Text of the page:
During a campaign stop in Raleigh, N.C., on Tuesday night, Donald Trump repeated an argument that he's made in the past: Saddam Hussein should be praised for killing terrorists.
"Saddam Hussein was a bad guy. Right? He was a bad guy, really bad guy. But you know what he did well? He killed terrorists," Trump said. "He did that so good. They didn't read them the rights — they didn't talk, they were a terrorist, it was over."
This isn't new for Trump. He appeared on Fox News Sunday on May 1 and was asked about the foreign policy speech he gave at the end of April. In that speech, Trump argued that the wars in the Middle East failed in part because of the "dangerous idea that we could make Western democracies out of countries that had no experience or interest in becoming a Western Democracy."
Fox's Chris Wallace asked Trump about that claim. "The question is if we're going to disengage from that part of the world, how do we promote stability?" he asked. "You talk about in your speech the futility of creating democracies. Do you — would you like to see a return to strongmen in the Middle East, people like Mubarak and Saddam Hussein?"
"Isn't it too bad that we knocked them out in the first place?" Trump replied. Later, he added another strongman to the mix: "If we would have left [Moammar] Gaddafi, you wouldn't have that."
There's no question that Trump embraces the idea of a strong leader who can act without any checks to his power. The leaders he's praised constitute a sort of legion of doom in American politics.
Of Syrian President Bashar al-Assad, Trump told Fox News that "personally, I've been looking at the different players, and I've been watching Assad and I've been pretty good at this stuff over the years — because deals are people — and I'm looking at Assad and saying, maybe he's better than the kind of people that we're supposed to be backing" in the conflict in that country. ("Yeah," Fox's Bill O'Reilly replied, "but he's a mass murderer.")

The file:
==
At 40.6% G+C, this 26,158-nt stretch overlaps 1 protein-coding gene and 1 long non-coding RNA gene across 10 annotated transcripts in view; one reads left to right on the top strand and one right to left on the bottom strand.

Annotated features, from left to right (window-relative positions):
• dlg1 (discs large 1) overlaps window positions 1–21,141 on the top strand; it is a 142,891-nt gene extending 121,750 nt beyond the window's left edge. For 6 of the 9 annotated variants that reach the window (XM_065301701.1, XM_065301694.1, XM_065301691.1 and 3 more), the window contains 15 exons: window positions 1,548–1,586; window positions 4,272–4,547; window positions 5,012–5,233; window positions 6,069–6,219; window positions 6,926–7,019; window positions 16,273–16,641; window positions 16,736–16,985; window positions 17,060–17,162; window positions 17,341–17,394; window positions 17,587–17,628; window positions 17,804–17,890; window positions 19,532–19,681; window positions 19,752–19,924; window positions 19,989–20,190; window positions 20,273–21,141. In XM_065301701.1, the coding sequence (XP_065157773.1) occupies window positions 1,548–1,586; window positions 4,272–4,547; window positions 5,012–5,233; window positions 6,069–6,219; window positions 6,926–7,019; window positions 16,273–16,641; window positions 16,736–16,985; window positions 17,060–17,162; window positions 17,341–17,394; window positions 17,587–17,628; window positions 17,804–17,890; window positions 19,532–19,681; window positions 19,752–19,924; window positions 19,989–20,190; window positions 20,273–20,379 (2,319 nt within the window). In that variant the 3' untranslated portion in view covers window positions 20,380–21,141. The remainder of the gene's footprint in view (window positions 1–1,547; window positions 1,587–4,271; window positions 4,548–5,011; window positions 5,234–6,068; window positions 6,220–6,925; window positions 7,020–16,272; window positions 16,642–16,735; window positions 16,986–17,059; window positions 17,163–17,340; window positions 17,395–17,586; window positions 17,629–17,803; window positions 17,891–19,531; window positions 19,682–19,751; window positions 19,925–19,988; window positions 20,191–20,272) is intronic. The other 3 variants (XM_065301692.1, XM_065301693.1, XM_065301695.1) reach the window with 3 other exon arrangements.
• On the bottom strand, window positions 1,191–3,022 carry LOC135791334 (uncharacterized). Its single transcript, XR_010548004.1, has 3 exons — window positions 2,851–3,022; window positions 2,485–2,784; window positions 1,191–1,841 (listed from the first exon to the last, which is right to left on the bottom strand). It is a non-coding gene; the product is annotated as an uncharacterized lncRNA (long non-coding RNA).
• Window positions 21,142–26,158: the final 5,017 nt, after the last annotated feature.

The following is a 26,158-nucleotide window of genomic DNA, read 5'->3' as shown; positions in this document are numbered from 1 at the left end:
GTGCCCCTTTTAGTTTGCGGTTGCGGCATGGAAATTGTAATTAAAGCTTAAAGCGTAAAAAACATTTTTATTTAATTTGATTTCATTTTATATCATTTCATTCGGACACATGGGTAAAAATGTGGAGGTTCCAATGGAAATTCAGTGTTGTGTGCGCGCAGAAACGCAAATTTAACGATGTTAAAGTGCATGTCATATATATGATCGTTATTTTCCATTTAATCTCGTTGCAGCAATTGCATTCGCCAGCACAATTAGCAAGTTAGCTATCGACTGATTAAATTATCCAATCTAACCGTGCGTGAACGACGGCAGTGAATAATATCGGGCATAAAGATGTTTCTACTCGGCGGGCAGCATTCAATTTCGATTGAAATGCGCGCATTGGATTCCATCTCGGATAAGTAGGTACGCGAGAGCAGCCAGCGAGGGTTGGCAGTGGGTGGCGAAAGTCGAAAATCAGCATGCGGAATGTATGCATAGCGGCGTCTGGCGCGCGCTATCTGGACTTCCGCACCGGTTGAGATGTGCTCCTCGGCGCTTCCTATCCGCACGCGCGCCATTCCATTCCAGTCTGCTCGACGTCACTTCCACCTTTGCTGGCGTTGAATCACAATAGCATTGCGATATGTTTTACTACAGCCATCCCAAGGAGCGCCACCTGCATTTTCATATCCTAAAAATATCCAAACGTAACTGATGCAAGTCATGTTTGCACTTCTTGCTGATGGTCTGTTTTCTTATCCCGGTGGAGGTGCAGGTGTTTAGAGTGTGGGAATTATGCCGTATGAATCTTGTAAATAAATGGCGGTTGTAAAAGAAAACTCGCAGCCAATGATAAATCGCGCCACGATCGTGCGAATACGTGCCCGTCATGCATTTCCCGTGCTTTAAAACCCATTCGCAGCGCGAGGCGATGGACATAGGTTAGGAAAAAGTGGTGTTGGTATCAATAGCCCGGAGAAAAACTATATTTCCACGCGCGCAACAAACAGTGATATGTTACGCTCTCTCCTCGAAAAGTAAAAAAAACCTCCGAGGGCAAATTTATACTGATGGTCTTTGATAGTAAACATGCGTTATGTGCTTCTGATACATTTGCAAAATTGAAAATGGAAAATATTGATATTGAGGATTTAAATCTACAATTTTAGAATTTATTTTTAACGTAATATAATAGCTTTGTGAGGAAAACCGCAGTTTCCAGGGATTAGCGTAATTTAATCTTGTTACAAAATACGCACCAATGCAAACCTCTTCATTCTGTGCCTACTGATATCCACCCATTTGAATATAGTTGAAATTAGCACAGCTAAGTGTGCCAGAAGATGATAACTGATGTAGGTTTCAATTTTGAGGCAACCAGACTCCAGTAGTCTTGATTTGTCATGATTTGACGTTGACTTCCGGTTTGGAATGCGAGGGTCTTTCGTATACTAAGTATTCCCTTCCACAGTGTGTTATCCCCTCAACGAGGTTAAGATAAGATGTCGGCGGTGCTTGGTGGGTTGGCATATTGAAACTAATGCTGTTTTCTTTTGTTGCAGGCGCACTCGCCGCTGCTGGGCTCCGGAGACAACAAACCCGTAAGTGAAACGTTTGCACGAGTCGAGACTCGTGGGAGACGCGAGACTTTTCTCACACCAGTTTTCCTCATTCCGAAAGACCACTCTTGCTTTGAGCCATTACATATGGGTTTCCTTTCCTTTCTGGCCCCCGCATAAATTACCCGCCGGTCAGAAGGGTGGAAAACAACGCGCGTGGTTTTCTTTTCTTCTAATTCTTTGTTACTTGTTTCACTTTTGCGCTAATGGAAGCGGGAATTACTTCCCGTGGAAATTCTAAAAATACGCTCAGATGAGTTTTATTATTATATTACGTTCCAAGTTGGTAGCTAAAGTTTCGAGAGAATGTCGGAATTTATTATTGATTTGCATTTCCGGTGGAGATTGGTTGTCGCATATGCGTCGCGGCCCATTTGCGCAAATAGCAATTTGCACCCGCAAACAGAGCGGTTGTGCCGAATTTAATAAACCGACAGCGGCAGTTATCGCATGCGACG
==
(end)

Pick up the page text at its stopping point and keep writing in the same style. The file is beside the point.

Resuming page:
In January, Trump praised how North Korean leader Kim Jong Un had consolidated power. After calling Kim a "maniac," Trump called his ascent "amazing."
"Even though it is a culture, and it’s a cultural thing," Trump said, "he goes in, he takes over, and he’s the boss. It’s incredible. He wiped out the uncle. He wiped out this one, that one. I mean, this guy doesn’t play games."
During a debate in March, Trump explained his past praise of the Chinese government's response to the Tiananmen Square protests as being "a strong, powerful government that put it down with strength." He insisted that it was a "horrible thing" and that, as with his praise of Putin, he wasn't "endorsing" the crackdown. He was just saying that the Chinese government was admirably strong.
So that's Hussein, Putin, Assad, Gaddafi, Kim and the anti-democracy leaders of China. We could probably throw in Trump's praise of the "Persian" negotiators in Iran who he claims out-maneuvered Barack Obama, but that's just gilding the lily.
The common theme of this legion of doom? Strong leaders doing what they had to in order to hold power. Sure, they broke a few eggs. But how about those omelettes!
Last month, Bloomberg released a poll in which it asked what sort of qualities respondents were looking for in a president. About 3-in-10 said they were looking for a strong leader — fewer than those who wanted someone who would share their values.
When CNN/ORC polled on which presidential candidate was seen as a stronger leader, the results were close. Forty-seven percent of voters said Trump; 43 percent said it was Hillary Clinton.
It's true that being a dictator would make it a lot easier to get your way, as the above examples demonstrate. Bush's point in 2000 was that he wasn't a dictator, and that his peers in the legislative branch should remember that "there were going to be some times where we don't agree with each other."
Trump's praise for the tactics of dictators seems somewhat less rooted in an embrace of the separation of powers.